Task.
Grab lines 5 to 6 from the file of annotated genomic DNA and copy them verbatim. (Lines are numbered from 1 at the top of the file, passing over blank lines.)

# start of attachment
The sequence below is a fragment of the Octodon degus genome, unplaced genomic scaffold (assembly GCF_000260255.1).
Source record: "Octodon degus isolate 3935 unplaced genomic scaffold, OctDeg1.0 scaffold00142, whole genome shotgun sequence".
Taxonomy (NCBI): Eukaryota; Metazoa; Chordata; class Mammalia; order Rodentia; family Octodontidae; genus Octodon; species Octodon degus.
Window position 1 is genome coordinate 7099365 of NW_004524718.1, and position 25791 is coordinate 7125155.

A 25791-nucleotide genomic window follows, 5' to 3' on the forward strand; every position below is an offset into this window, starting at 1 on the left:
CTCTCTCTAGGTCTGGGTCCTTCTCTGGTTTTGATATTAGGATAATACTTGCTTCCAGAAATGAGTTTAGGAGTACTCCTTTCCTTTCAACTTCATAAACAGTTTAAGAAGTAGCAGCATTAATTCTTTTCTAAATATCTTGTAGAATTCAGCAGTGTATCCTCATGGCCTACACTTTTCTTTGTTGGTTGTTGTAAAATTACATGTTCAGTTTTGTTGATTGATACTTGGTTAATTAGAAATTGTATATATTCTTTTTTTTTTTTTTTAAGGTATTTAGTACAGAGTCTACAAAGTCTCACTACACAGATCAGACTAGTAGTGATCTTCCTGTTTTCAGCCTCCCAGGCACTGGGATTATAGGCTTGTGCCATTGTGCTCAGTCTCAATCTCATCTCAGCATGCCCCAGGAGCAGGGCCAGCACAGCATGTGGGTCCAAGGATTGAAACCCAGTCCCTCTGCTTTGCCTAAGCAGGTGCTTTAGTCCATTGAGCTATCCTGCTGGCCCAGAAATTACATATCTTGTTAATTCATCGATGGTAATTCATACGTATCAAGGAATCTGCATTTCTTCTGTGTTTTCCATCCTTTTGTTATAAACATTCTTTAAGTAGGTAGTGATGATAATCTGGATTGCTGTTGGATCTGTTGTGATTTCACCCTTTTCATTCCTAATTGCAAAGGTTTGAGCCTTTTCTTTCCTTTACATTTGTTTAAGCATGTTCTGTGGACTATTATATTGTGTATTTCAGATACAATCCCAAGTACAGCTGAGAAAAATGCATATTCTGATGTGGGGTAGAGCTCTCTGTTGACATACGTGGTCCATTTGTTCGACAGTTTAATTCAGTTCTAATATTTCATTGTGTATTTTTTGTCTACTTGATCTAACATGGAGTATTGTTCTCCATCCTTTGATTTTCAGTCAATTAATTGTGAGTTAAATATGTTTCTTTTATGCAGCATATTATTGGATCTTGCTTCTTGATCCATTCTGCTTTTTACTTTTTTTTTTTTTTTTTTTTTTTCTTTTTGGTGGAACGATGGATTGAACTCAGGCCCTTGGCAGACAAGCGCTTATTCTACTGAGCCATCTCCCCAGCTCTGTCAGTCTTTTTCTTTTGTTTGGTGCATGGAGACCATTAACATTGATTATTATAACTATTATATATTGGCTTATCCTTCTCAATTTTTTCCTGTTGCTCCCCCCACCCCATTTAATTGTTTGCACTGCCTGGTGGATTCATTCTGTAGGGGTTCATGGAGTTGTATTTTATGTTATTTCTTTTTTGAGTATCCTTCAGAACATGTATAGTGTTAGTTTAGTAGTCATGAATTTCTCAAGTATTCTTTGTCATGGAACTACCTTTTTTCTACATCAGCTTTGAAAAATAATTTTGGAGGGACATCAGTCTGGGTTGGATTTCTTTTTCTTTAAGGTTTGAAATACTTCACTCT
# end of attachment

A 25791-nucleotide genomic window follows, 5' to 3' on the forward strand; every position below is an offset into this window, starting at 1 on the left:
CTCTCTCTAGGTCTGGGTCCTTCTCTGGTTTTGATATTAGGATAATACTTGCTTCCAGAAATGAGTTTAGGAGTACTCCTTTCCTTTCAACTTCATAAACAGTTTAAGAAGTAGCAGCATTAATTCTTTTCTAAATATCTTGTAGAATTCAGCAGTGTATCCTCATGGCCTACACTTTTCTTTGTTGGTTGTTGTAAAATTACATGTTCAGTTTTGTTGATTGATACTTGGTTAATTAGAAATTGTATATATTCTTTTTTTTTTTTTTTAAGGTATTTAGTACAGAGTCTACAAAGTCTCACTACACAGATCAGACTAGTAGTGATCTTCCTGTTTTCAGCCTCCCAGGCACTGGGATTATAGGCTTGTGCCATTGTGCTCAGTCTCAATCTCATCTCAGCATGCCCCAGGAGCAGGGCCAGCACAGCATGTGGGTCCAAGGATTGAAACCCAGTCCCTCTGCTTTGCCTAAGCAGGTGCTTTAGTCCATTGAGCTATCCTGCTGGCCCAGAAATTACATATCTTGTTAATTCATCGATGGTAATTCATACGTATCAAGGAATCTGCATTTCTTCTGTGTTTTCCATCCTTTTGTTATAAACATTCTTTAAGTAGGTAGTGATGATAATCTGGATTGCTGTTGGATCTGTTGTGATTTCACCCTTTTCATTCCTAATTGCAAAGGTTTGAGCCTTTTCTTTCCTTTACATTTGTTTAAGCATGTTCTGTGGACTATTATATTGTGTATTTCAGATACAATCCCAAGTACAGCTGAGAAAAATGCATATTCTGATGTGGGGTAGAGCTCTCTGTTGACATACGTGGTCCATTTGTTCGACAGTTTAATTCAGTTCTAATATTTCATTGTGTATTTTTTGTCTACTTGATCTAACATGGAGTATTGTTCTCCATCCTTTGATTTTCAGTCAATTAATTGTGAGTTAAATATGTTTCTTTTATGCAGCATATTATTGGATCTTGCTTCTTGATCCATTCTGCTTTTTACTTTTTTTTTTTTTTTTTTTTTTTCTTTTTGGTGGAACGATGGATTGAACTCAGGCCCTTGGCAGACAAGCGCTTATTCTACTGAGCCATCTCCCCAGCTCTGTCAGTCTTTTTCTTTTGTTTGGTGCATGGAGACCATTAACATTGATTATTATAACTATTATATATTGGCTTATCCTTCTCAATTTTTTCCTGTTGCTCCCCCCACCCCATTTAATTGTTTGCACTGCCTGGTGGATTCATTCTGTAGGGGTTCATGGAGTTGTATTTTATGTTATTTCTTTTTTGAGTATCCTTCAGAACATGTATAGTGTTAGTTTAGTAGTCATGAATTTCTCAAGTATTCTTTGTCATGGAACTACCTTTTTTCTACATCAGCTTTGAAAAATAATTTTGGAGGGACATCAGTCTGGGTTGGATTTCTTTTTCTTTAAGGTTTGAAATACTTCACTCT